Well pursuing my morning scroll through Twitter in the morning, I came across this Twitter survey by Samsung. I’ve been advertising on Twitter the last few years and I don’t remember doing a poll as an option. This poll was about vacuums and if Samsung was a brand that came to mind. It was short at 4 questions and super fast loading.
This is a great way to test news ideas for product, services or even ad copy/brand ideas to your community. Check out my other two screens below.
Last week Twitter launched the ability for marketers to launch a campaign to drive app installs on Twitter. Previously it was only available to select advertisers. We’re set up a few here at the office and though it wasn’t hard, we ran into a few roadblocks ourselves.
Before Launching Your Campaigns on Twitter
1. You’ll want to export your Mailchimp subscriber list to Twitter and create a tailored audience from your subscribers. Your Mailchimp list should have at least 5,000 subscribers and it’ll take 6 hours for Twitter to process your list. I’d take care of this task on a Friday, so your list is ready to start on the following week.
2. Create a conversion tag for your website and mobile app. Click on “Conversion Tracking” at the top of your Twitter dashboard. Follow the on screen instructions for a website conversion tag. We picked 30 days window for attribution as we know our customers don’t buy right way and may take some time to decide if our product is for them.
For our mobile app, we integrated Twitter with Appsflyers, which is what we use to track app installs (across different platforms) at work. If you’ve used Appsflyer before, login into your account and select Twitter as your media source. Your Twitter account will ask if you want to connect with Appsflyer and after you say yes, it’s done! Now lets go about setting up your first campaign.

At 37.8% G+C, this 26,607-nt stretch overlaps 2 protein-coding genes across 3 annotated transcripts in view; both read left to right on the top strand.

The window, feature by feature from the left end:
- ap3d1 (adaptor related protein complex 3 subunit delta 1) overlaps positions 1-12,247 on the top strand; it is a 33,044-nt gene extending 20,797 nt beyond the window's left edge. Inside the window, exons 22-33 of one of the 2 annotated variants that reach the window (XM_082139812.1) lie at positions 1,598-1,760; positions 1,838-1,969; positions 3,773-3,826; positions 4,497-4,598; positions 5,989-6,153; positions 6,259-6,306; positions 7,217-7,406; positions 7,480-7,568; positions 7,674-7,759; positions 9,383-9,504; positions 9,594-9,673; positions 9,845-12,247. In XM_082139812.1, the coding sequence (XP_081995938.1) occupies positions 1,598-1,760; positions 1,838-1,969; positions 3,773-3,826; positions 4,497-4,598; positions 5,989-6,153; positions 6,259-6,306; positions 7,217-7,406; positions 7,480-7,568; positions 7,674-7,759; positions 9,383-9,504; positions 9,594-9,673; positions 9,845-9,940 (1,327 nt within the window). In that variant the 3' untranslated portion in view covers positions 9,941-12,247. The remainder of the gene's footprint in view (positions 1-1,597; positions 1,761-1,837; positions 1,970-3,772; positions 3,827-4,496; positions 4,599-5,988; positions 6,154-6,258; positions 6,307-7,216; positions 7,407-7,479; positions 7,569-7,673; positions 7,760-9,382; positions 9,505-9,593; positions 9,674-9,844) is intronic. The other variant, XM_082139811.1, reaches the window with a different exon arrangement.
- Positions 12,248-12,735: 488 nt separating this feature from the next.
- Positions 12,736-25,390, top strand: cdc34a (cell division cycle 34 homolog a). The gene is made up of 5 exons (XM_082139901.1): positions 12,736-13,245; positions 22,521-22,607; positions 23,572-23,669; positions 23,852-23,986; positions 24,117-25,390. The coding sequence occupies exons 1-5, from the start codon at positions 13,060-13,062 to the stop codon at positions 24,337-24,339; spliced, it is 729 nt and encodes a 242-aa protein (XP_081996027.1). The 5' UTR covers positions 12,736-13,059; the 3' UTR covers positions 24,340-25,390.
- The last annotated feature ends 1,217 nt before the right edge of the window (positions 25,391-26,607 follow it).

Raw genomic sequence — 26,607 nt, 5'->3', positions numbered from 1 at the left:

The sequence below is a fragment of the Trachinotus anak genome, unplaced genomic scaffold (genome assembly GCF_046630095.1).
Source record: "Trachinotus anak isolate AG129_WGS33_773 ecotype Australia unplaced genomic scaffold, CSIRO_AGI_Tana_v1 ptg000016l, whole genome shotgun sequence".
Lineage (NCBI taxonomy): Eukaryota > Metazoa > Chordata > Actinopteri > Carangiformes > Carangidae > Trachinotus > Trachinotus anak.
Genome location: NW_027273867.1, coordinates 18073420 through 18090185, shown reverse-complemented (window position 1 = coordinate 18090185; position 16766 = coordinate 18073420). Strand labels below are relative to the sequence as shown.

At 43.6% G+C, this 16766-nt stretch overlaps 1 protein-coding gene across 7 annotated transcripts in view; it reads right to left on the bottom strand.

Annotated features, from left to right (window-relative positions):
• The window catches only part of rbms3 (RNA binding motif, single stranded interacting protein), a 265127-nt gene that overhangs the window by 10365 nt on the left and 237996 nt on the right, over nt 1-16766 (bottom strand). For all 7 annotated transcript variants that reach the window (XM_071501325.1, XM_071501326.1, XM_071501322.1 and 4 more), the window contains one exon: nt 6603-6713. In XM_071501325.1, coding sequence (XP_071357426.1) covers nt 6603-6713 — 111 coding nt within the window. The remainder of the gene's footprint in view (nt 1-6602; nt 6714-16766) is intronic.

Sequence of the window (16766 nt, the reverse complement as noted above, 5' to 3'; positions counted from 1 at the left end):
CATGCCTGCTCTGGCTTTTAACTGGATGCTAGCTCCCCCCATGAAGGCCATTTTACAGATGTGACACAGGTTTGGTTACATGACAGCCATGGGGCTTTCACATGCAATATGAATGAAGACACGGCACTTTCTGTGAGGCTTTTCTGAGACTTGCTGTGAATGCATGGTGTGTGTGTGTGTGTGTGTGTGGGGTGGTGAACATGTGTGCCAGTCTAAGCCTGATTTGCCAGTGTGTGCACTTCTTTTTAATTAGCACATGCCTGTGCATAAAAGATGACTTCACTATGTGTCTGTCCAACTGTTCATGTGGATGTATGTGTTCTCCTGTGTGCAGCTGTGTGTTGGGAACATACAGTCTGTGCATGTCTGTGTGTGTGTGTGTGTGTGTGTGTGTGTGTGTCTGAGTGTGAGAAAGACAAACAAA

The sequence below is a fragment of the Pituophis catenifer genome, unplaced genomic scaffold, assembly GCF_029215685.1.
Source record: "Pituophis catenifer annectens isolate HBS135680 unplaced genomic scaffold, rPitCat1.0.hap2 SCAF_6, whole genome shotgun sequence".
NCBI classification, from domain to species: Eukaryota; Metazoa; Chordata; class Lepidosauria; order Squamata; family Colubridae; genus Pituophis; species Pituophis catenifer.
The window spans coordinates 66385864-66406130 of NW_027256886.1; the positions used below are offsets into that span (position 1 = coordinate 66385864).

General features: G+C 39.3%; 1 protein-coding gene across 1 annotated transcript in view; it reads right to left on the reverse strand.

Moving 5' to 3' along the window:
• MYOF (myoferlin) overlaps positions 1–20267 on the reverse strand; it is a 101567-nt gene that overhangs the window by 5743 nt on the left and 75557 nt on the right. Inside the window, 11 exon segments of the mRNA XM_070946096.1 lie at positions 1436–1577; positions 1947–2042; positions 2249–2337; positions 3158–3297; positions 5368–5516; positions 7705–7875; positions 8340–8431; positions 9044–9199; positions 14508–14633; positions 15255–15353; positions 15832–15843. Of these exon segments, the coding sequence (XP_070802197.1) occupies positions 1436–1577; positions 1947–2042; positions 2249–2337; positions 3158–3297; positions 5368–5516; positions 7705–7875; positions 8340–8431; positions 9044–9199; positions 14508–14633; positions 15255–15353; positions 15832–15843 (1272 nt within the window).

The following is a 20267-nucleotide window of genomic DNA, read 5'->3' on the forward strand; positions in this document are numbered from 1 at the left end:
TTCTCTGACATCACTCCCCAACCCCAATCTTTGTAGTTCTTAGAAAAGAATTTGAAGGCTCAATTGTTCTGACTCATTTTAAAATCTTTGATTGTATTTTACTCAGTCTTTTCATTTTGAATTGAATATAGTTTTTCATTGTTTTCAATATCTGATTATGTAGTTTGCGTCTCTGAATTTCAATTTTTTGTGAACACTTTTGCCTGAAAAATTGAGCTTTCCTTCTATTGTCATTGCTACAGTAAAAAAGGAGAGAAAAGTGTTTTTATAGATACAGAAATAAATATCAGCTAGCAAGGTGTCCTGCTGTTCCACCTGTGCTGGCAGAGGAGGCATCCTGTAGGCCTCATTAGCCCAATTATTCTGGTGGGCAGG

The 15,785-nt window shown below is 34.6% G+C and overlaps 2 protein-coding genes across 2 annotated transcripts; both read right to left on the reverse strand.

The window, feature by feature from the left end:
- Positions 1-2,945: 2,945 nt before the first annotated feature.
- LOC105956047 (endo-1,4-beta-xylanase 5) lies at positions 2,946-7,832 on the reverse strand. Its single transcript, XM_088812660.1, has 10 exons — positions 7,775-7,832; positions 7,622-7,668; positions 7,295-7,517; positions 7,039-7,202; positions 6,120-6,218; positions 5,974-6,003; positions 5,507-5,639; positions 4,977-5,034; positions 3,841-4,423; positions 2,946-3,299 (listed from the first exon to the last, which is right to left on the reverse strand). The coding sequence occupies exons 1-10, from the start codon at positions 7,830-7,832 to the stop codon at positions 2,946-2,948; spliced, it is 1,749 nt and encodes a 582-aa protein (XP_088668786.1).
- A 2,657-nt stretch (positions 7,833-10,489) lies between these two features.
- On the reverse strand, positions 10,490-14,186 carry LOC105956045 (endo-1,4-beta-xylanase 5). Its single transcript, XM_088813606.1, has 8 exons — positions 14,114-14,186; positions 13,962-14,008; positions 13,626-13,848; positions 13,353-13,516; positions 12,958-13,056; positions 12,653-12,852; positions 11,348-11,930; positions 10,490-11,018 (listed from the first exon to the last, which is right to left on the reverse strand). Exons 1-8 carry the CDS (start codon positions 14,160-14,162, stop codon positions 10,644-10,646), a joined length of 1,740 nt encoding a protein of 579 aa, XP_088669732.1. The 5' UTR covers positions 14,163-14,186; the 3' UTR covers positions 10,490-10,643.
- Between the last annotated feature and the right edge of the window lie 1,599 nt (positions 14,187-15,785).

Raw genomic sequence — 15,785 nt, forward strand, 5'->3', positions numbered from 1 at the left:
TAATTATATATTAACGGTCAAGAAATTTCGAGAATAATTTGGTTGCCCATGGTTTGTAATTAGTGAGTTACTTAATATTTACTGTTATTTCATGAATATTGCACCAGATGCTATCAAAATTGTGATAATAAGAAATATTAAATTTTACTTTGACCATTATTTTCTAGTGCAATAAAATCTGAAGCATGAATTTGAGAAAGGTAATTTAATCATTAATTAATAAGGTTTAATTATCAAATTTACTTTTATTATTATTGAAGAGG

I’d not call it the definitive source of research (The Millennial Index) on millennials, however, I’d say it’s another source to look at and see how it reflects a generation.
- Just 15% of Millennial spend 3 hours or more on Twitter a week
- Only a minority (41%) spend more than 3 hours a week on Facebook and 29% spend more than 3 hours a week on YouTube
- 65% of Millennials spend more time accessing the internet via a laptop or desktop PC than via their smartphone or tablet
I’ve spend this year targeting youth and my generation more than any other year with my career. Digging into the numbers with helping client’s design websites, understand how my generation uses technology and what privacy actually means to us. Teens are more savvy then some give them credit for but they still have a lot to learn as they navigate the Internet and how it truly works.